In our next video we Learn How To Use Screens and Navigation in React-Native. So far our topics have included mobile design, layout, and text components, buttons, images, and background images. Now that we understand the building blocks of React-Native its time to start looking at how to build screens and navigate between them.

Just in case you missed the last video you can find it here or you need a refresher you can find the first video Started Using React Native For Your Mobile Applications here.

Screens and Navigation in React-Native focuses on:

  • Required Dependencies
  • Screens
  • React Navigation

For a full list of components and APIs goto


Let’s talk about Screens, more specifically what are they? If we were viewing our application in a web browser, then the screen would be your web page. In React Native, a screen is made up of Views, ScrollViews, SafeAreaViews. However, mobile application are rarely made up of a single screen. Therefore, will need to learn how to use the React Navigator to handle the presentation of, and transition between, multiple screens.

React Navigation

The community solution to navigation is a standalone library that allows developers to set up the screens of an app with a few lines of code. Before we begin we need to install some additional dependencies for npm and expo.

Installation and setup

First, you need to install them in your project:

npm install @react-navigation/native

React Navigation is made up of some core utilities we use to create the navigation structures in our apps. These utilities include with @react-navigation/native are:

  • react-native-gesture-handler
  • react-native-reanimated
  • react-native-screens
  • react-native-safe-area-context
  • @react-native-community/masked-view.

Since we are using Expo we will need to install the expo dependency versions as well:

expo install react-native-reanimated react-native-gesture-handler react-native-screens react-native-safe-area-context @react-native-community/masked-view

If you have a bare React Native project, install the dependencies with npm:

npm install react-native-reanimated react-native-gesture-handler react-native-screens react-native-safe-area-context @react-native-community/masked-view

Note: You might get warnings related to peer dependencies after installation. These occurs when  incorrect or incompatible versions of packages and found. You can safely ignore most warnings as long as your app builds.

React Navigation

Before mobile apps we had web pages and browsers. In order for us to navigate to different pages on a website we had to use the anchor (<a>) tag. When the user clicks on a link, the URL goes to the browser history stack. Now if the user presses the back button, the browser pops the item from the top of the history stack, so the active page is now the previous page.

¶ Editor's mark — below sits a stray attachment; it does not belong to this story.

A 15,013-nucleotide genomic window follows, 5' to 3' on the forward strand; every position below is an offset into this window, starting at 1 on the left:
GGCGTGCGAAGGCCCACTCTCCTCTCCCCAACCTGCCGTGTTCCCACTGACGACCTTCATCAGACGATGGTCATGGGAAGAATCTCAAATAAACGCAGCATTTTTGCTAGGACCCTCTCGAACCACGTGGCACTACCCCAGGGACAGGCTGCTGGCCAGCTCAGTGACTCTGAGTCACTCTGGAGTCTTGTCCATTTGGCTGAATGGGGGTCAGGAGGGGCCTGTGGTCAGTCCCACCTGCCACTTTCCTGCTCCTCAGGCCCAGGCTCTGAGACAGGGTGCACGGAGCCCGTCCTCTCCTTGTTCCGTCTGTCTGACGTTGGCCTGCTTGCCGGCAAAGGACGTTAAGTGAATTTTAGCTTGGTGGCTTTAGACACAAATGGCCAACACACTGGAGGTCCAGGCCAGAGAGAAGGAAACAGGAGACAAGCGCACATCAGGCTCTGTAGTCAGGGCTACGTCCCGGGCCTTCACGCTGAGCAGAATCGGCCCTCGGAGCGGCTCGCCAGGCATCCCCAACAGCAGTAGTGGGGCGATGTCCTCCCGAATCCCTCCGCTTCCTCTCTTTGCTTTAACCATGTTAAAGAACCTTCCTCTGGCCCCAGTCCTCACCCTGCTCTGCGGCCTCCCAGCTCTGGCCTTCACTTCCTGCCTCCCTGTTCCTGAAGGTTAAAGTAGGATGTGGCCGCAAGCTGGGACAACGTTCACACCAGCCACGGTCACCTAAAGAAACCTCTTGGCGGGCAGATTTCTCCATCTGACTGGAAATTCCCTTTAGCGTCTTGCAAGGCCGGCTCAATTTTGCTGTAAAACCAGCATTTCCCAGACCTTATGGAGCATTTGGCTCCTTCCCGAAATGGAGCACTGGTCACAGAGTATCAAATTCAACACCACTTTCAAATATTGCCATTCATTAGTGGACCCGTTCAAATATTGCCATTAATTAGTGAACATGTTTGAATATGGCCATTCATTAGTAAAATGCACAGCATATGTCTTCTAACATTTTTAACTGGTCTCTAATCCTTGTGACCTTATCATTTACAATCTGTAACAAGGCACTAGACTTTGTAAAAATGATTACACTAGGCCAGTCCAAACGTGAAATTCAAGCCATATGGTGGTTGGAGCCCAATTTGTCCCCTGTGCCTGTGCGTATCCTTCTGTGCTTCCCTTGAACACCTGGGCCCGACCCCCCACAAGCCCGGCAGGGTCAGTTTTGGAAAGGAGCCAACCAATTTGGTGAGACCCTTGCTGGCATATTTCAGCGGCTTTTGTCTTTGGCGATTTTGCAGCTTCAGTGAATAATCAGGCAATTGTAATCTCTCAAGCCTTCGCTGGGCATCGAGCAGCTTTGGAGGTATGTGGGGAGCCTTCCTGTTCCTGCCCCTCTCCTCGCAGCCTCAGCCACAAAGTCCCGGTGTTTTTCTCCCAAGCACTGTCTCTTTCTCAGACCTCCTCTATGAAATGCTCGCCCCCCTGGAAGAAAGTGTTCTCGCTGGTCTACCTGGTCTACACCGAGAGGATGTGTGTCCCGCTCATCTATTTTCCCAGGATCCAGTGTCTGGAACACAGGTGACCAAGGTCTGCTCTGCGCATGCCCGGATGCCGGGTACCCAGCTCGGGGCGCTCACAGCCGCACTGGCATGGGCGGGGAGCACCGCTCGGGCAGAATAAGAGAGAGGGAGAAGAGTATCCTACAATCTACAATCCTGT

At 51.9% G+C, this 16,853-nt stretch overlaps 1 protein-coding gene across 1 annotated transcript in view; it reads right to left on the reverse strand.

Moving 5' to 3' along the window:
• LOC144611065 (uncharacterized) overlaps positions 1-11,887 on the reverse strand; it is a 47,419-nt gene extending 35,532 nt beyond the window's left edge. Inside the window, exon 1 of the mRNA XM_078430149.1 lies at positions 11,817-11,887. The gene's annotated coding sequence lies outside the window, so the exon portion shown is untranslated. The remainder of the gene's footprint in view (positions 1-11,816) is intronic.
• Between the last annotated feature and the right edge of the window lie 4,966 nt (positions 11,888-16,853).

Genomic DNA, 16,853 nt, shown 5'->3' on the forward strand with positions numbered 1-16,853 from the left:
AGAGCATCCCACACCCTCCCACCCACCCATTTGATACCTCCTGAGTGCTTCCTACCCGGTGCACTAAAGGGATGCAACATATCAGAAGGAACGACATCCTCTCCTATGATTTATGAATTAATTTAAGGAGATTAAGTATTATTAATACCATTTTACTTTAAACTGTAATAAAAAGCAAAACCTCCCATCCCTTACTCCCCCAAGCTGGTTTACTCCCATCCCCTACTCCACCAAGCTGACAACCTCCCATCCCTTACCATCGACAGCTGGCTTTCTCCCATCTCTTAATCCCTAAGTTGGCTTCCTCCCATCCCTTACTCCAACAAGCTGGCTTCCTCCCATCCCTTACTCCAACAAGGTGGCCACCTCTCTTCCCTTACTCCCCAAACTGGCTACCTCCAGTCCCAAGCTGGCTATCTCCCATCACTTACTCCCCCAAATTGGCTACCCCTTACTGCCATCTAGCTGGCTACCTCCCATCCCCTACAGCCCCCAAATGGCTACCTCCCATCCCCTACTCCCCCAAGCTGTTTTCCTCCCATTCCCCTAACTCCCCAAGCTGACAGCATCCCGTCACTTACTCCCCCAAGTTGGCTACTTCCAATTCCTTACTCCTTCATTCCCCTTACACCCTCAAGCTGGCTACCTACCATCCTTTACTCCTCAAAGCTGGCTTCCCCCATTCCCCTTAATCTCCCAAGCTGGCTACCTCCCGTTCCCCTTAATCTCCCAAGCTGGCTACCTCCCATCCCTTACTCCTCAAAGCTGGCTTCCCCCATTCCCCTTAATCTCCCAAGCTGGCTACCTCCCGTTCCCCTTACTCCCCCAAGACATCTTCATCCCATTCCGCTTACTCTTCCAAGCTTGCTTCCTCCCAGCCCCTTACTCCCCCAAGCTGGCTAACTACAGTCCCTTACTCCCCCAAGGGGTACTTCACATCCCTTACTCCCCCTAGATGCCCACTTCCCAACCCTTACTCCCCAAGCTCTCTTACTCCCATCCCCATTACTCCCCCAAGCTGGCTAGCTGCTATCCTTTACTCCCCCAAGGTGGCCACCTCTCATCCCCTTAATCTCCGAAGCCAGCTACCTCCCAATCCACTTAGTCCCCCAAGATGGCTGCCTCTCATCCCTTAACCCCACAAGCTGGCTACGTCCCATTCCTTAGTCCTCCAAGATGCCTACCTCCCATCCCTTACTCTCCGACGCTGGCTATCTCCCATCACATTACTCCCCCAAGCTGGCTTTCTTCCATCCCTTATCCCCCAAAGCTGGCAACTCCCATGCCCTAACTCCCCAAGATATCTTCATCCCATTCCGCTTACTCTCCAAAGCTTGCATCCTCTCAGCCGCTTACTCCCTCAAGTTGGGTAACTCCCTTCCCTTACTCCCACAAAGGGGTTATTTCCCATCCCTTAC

We will need to use React Navigation because React Native doesn’t have a built-in idea of a global history stack like a web browser does.

React Navigation’s stack navigator provides a way for your app to transition between screens and manage navigation history. If your app uses only one stack navigator then it is conceptually similar to how a web browser handles navigation state – your app pushes and pops items from the navigation stack as users interact with it, and this results in the user seeing different screens.

A key difference between how this works in a web browser and in React Navigation is that React Navigation’s stack navigator provides the gestures and animations that you would expect on Android and iOS when navigating between routes in the stack.

Before we can use the stack navigation library we need to install another library:

npm install @react-navigation/stack

Once thats done, we are now ready to build and run our app on the device/simulator.

Learn How To Use Screens and Navigation in React-Native

Additional Resources

  • React is an open-source, front end, JavaScript library for building user interfaces or UI components. In addition, Facebook and a community of individual developers and companies help maintain it. React can be useful as a base in the development of single-page or mobile applications.
  • Node.js is an open-source, cross-platform, back-end JavaScript runtime environment that runs on Chrome V8 engine and executes JavaScript code outside a web browser.
  • Visual Studio Code is a free source-code editor made by Microsoft for Windows, Linux and macOS. In addition it includes support for debugging, syntax highlighting, intelligent code completion, snippets, code refactoring, and embedded Git.
  • Android software development is the process by which applications are created for devices running the Android operating system.
  • Xcode is Apple’s integrated development environment for macOS and is used to develop software for macOS, iOS, iPadOS, watchOS, and tvOS.

This series comes from our mentoring/mastermind classes.  These classes are virtual meetings that focus on how to improve our technical skills and build our businesses.  After all the goals of each member vary.  However, this diversity makes for great discussions and a ton of educational value every time we meet.  We hope you enjoy viewing this series as much as we enjoy creating it.  As always, this may not be all new to you, but we hope it helps you be a better developer.

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